Browser lockers continue to be a popular social engineering tool to scare people into thinking their computers are infected and locked up. While there is no real malware involved, there are clever bits of JavaScript that have given browser vendors headaches. The “evil cursor” is one of those tricks that effectively prevents users from closing a tab or browser window, and has just been recently fixed.

Browlock urging victims to call fake Microsoft support

Ad fraud and clickjacking

One particular case we documented deals with ad fraud via decoy sites that look like blogs to display Google Ads. This fraudulent scheme was exposed back in August, showing how traffic from hacked sites could generate $20,000 in ad revenue per month.

However, in a twist implemented shortly after, the fraudsters fooled users that attempted to close the ad and hijacked their mouse to actually click on the ad instead. Indeed, as you move your mouse cursor toward the X, the ad banner shifts up and rather than closing the ad, your click opens it up.

The crooks use CSS code dynamically appended to the page that monitors the mouse cursor and reacts when it comes over the X. The timing is important to capture the click a few milliseconds later when the ad banner comes in focus. These client-side tricks are implemented to maximize ad profits, since revenue generated from ad clicks is much higher.

CSS code responsible for click fraud

Malvertising and pop-ups

There is no end to the number of malvertising schemes criminals can deploy. A particularly sneaky one is abusing the push notifications for Chrome, a feature that is a rogue advertiser’s dream. This allows websites to pop notifications in the bottom right corner of your screen even while you are not browsing the site in question. Those pop-ups tend to be snake oil PC optimizers and adult webcams or solicitations.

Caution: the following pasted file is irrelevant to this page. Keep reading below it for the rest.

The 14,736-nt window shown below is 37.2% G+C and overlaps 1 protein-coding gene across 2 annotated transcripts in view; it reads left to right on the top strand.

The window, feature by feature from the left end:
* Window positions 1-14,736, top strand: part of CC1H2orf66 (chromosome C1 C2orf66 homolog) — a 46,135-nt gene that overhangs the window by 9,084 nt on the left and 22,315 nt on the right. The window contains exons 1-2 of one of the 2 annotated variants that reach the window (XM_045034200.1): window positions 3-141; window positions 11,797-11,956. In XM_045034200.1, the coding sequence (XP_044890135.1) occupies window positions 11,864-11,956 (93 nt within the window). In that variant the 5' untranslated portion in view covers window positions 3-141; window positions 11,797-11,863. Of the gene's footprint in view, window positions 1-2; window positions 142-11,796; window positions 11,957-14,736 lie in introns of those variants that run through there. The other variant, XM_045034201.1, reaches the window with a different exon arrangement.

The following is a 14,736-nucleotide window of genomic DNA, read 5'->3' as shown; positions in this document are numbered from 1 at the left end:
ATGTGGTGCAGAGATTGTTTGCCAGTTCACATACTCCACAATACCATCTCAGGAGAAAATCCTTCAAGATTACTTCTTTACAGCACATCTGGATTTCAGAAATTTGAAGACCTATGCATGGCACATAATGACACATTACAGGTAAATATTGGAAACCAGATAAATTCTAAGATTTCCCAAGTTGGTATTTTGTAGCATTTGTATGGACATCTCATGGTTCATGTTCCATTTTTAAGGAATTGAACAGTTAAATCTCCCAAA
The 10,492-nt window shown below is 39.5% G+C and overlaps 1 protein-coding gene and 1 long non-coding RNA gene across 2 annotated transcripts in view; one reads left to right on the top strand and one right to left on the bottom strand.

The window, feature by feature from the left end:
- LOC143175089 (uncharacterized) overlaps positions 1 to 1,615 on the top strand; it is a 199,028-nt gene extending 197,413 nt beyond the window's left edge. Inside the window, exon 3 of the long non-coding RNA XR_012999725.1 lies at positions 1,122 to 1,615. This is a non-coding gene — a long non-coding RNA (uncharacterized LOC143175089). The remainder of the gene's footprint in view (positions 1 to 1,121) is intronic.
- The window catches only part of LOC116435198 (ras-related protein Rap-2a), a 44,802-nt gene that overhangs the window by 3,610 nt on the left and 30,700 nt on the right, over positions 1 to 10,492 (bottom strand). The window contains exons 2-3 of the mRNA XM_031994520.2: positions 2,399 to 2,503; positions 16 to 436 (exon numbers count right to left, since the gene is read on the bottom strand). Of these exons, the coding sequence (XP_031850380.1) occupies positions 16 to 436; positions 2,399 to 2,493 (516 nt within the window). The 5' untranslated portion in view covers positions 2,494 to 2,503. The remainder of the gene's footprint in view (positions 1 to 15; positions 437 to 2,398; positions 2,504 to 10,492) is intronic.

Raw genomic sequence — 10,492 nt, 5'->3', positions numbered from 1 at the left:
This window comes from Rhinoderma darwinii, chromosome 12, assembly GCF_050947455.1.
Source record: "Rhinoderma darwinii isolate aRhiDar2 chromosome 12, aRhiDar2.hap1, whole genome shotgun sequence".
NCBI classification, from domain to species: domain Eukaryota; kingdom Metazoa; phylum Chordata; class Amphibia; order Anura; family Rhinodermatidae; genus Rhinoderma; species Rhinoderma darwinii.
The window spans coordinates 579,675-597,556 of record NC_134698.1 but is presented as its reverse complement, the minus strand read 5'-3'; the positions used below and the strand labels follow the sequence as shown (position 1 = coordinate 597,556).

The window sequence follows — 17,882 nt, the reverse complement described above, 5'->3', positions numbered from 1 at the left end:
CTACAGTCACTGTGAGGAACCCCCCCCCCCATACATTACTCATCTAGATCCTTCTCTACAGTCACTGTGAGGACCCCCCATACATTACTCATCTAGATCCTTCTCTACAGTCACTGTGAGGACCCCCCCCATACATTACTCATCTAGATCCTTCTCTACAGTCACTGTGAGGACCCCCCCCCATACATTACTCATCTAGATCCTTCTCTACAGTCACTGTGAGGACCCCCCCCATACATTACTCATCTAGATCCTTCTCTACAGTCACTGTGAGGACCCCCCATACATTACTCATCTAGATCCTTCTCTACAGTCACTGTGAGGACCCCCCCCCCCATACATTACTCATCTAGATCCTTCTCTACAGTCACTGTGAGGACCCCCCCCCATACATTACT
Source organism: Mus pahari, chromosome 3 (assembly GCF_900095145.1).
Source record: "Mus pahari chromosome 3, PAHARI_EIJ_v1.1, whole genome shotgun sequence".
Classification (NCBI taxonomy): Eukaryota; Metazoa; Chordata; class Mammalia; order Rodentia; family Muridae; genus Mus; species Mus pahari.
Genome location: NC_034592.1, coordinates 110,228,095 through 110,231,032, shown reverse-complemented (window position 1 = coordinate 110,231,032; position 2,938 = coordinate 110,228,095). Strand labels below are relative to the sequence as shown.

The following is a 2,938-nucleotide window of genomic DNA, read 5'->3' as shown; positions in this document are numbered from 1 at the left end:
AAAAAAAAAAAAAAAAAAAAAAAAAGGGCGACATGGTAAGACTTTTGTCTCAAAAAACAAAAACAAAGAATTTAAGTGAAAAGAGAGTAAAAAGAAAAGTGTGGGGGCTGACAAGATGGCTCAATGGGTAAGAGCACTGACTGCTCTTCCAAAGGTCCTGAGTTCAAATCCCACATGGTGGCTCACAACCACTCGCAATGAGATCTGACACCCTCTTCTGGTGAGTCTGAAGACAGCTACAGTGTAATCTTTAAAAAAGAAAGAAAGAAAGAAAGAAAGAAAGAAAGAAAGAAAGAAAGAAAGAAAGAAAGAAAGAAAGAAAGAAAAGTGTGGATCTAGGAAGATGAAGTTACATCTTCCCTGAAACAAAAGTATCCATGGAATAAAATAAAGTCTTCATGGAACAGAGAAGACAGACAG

Fake video player tricking users to accept notifications

Form scrapers and skimmers

For a brief period of time, we saw the addition of a JavaScript scraper and what appeared to be a rudimentary skimmer in some traffic chains. It is unclear what the purpose was, unless it was some kind of experiment coupled with the regular .tk redirects.

Skimmers are most commonly found on e-commerce sites, in particular those running the Magento CMS. They are probably the most lucrative way to monetize a hacked site, unless, of course, there’s no user data to steal, in which case malicious redirects are second best.

Form scraper and skimmer identified in redirection infrastructure

Website traffic as a commodity

Website security is similar to computer security in that site owners are also exposed to zero-day exploits and must always patch. Yet, without proactive protection (i.e. web application firewall) and with site owners failing to roll out their security updates in a timely manner, zero-days can be incredibly effective.

When critical vulnerabilities are discovered, it can be a matter of hours before exploitation in the wild is observed. Compromised websites turn into a commodity relied upon for various monetization schemes, which in turn feeds into the buying and selling of malicious traffic.

Malwarebytes users are protected against these scams, thanks to our web-blocking capabilities. For additional protection with browser lockers, forced extensions, and other scams we recommend our browser extension.

Indicators of compromise (IOCs)


redrentalservice[.]com setforconfigplease[.]com somelandingpage[.]com setforspecialdomain[.]com getmyconfigplease[.]com getmyfreetraffic[.]com


verybeatifulpear[.]com thebiggestfavoritemake[.]com stopenumarationsz[.]com strangefullthiggngs[.]com

simpleoneline[.]online lastdaysonlines[.]com cdnwebsiteforyou[.]biz


Jérôme Segura

Principal Threat Researcher